U.S. presents 'alternatives' to Turkey on S-400 system

The United States has presented "alternatives" to Turkey in order to lift sanctions imposed on the country over the acquisition of the Russian-made S-400 missile system, U.S. Deputy Secretary of State Wendy Sherman said in an interview with CNN Turk.

“We have offered alternatives to Turkey, they know exactly what to do if they want to get out from underneath these sanctions,” Sherman insisted. “We have talked about ways to take the necessary steps. And this will be a decision for Turkey to take.

"I hope that we can find a way forward.”

Sherman had visited Ankara this week, the first visit to Turkey by a Biden administration official, in order to nudge the Turkish government into action on this issue, as the White House has declared it will not budge.

Either Turkey will move the S-400 missile defence system out of the country, or send it back to Russia: Those are the alternatives currently on offer. There had been speculation that Turkey could move the S-400 to Azerbaijan or Qatar as a compromise, but there has been no such offer by Ankara thus far.

Washington imposed sanctions on Turkish officials in December 2020 under a U.S. law that bars significant military transactions with Russia. Turkey was also removed from the fifth-generation F-35 fighter jet programme by the Pentagon in 2019 due to concerns over possible Russian espionage through the S-400s.

The United States is also concerned about the trajectory of democracy and human rights, Sherman told CNNTürk on Friday during an interview.

Wendy Sherman held a meeting with Turkey Deputy Foreign Minister Sedat Önal on Thursday, discussing regional issues including Afghanistan and Syria, according to the Turkish media.

Sherman also met with civil society leaders while in Ankara, posting a photo of the meeting on her Twitter account.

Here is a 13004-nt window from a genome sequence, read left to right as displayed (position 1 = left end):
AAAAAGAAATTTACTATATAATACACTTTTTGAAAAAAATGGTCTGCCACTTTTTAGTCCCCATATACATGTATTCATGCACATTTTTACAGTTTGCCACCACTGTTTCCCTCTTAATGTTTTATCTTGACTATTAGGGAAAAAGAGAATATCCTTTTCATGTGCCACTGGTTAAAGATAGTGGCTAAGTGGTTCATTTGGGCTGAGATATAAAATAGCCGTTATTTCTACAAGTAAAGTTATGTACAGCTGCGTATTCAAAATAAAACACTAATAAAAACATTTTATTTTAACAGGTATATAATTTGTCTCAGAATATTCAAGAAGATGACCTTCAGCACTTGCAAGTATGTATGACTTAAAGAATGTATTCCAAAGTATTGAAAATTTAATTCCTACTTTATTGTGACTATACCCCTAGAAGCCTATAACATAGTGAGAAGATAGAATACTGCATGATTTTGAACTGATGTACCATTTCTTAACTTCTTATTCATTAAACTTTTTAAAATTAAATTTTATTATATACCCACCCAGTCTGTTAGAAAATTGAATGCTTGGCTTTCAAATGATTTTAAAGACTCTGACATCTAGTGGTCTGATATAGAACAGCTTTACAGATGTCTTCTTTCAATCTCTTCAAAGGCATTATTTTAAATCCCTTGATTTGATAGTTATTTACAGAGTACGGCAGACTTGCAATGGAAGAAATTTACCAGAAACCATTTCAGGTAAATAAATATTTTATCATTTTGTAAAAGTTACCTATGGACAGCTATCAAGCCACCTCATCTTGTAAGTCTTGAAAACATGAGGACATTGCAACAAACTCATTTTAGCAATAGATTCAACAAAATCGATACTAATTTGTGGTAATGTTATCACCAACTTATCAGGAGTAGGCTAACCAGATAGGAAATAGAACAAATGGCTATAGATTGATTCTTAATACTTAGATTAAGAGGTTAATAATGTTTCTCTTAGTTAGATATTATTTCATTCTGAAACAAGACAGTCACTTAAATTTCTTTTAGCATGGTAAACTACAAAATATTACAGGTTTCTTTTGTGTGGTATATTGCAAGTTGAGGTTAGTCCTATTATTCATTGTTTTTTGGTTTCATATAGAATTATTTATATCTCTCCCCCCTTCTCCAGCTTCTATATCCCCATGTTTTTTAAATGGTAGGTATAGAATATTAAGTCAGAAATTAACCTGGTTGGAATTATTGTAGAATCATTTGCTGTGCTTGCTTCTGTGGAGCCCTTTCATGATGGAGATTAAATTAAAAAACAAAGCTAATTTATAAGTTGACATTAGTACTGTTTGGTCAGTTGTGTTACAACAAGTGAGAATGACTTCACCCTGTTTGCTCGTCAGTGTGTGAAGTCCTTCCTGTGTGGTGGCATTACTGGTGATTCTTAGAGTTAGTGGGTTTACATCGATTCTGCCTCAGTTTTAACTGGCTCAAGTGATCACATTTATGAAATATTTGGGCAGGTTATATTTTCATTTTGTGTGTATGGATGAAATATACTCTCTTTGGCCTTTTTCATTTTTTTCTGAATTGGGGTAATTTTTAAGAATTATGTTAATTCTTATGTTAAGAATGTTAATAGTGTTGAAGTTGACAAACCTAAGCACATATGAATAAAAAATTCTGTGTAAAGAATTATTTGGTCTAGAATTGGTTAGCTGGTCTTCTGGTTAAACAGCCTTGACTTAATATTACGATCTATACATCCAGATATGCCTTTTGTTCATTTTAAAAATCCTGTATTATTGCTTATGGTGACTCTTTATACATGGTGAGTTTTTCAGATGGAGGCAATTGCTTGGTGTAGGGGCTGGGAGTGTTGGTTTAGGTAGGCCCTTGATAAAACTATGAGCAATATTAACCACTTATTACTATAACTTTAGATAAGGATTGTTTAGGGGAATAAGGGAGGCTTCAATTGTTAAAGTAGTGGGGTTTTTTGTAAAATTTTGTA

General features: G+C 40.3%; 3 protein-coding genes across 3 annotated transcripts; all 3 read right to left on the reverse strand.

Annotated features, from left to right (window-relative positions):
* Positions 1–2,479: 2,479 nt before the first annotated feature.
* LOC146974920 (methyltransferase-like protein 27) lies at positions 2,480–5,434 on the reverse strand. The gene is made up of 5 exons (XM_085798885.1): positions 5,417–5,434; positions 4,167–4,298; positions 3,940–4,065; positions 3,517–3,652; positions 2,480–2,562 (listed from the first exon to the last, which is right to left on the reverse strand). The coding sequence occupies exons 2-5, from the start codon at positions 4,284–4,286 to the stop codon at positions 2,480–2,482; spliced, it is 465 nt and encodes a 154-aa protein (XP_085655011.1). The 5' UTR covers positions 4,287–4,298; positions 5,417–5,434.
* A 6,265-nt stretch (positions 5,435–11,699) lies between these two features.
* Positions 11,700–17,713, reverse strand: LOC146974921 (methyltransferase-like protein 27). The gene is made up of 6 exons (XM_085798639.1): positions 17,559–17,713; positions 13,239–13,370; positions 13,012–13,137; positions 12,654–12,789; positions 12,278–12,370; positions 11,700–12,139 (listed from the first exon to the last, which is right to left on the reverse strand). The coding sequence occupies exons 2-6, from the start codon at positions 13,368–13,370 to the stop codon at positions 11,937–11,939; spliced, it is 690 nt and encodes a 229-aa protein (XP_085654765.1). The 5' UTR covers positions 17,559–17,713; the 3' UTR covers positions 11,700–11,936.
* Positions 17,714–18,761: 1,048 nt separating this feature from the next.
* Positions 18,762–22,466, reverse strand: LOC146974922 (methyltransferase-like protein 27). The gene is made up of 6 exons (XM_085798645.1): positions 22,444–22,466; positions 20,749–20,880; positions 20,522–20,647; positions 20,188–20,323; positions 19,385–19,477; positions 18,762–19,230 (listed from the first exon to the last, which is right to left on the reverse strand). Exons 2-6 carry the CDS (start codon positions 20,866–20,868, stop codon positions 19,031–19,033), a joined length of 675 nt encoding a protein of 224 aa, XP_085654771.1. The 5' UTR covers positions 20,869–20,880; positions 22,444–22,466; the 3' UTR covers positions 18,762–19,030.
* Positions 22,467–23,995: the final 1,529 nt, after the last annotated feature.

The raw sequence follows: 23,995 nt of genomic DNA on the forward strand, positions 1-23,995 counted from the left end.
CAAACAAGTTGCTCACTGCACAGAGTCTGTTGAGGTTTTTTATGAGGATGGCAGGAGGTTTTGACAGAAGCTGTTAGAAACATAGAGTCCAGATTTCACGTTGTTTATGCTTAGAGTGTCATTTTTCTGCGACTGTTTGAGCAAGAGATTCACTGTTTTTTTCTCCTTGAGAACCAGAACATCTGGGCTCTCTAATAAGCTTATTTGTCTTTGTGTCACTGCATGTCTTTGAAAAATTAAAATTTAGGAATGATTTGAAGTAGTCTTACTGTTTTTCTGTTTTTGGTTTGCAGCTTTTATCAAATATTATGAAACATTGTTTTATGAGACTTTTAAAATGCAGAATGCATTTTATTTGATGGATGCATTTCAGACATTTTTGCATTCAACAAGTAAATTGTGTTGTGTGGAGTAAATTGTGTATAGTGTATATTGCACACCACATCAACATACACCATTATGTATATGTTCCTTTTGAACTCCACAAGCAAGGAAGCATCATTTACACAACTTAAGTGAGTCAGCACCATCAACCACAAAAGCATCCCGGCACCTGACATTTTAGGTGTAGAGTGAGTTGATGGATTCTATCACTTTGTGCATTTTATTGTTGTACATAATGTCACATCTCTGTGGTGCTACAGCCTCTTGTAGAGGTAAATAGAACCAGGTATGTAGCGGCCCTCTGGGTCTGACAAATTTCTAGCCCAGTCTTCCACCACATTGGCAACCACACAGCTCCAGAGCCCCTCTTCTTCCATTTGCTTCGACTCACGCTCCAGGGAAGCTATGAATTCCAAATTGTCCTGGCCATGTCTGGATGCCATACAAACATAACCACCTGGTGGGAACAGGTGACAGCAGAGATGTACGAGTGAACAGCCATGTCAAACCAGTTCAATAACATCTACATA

It was my pleasure to meet with civil society partners in Ankara today to discuss concerns and ways to support civil society in Turkey. The U.S. is unwavering in our commitment to human rights, including gender equality, empowering women and girls, and protecting LGBTQI+ rights. pic.twitter.com/3VmZXqlpEL

— Wendy R. Sherman (@DeputySecState) May 28, 2021

During her interview with CNNTürk, Sherman said she met with the business community and civil society leaders in Turkey, and that everybody agreed on the fact that Turkey had “enormous potential for growth." She said what the business community was looking for was "predictability, sound fiscal and monetary policies. And they are looking for the rule of law,” she said.

The deputy secretary said Turkey would need to respect human rights and democracy in order to be able to use its potential, and to own its place among the international community.

The United States has a multi-dimensional foreign policy, Sherman said, but U.S. President Joe Biden and Secretary of State Antony Blinken have put democracy and human rights in the centre of foreign relations. Sherman said for a country to use its full potential, it needs to have everybody participating in democracy.

Sherman also said the Turkish government's withdrawal from the Istanbul Convention on violence against women was also very saddening.

U.S. Deputy Sec of State Wendy Sherman posed with a face mask that read "Istanbul Convention is ours” in-between her meetings with Turkish officials in Ankara on Friday
Pres Erdoğan pulled Turkey out of the Convention on Preventing & Combating Violence against Women, in March pic.twitter.com/TRY4cbfmi0

— Ahval (@ahval_en) May 28, 2021

Sherman, speaking about the expected bilateral meeting between Turkish President Recep Tayyip Erdoğan and Biden, said that Turkey was a very important and strategic NATO ally, with which Washington worked closely in Libya and Afghanistan to make sure everybody, including China and Russia, played by the global rules and global world order.

Sherman said the meeting between leaders would be an opportunity for Biden to emphasise these positive aspects of the relationship, adding that Biden would also talk about the trajectory of Turkey. According to Sherman, the U.S. President will express his concerns about human rights and democracy in Turkey.

The United States has one objective only, the deputy secretary said, in its support for the Syrian Kurdish-led People’s Protection Units (YPG): “To get rid of the Islamic State (ISIS). This is the only mission.”

YPG was the key component of the Syrian Democratic Forces (SDF), the main fighting force on the ground for the international coalition against ISIS. Turkey considers YPG to be an extension of Kurdish militia fighting on its soil, and as such, a terrorist organisation.

The Turkish Foreign Ministry, in a tweet message on Friday, said officials from both countries had “confirmed the strategic nature of Turkey-United States relations, exchanged views on regional issues and underlined the importance of the fight against terrorism”.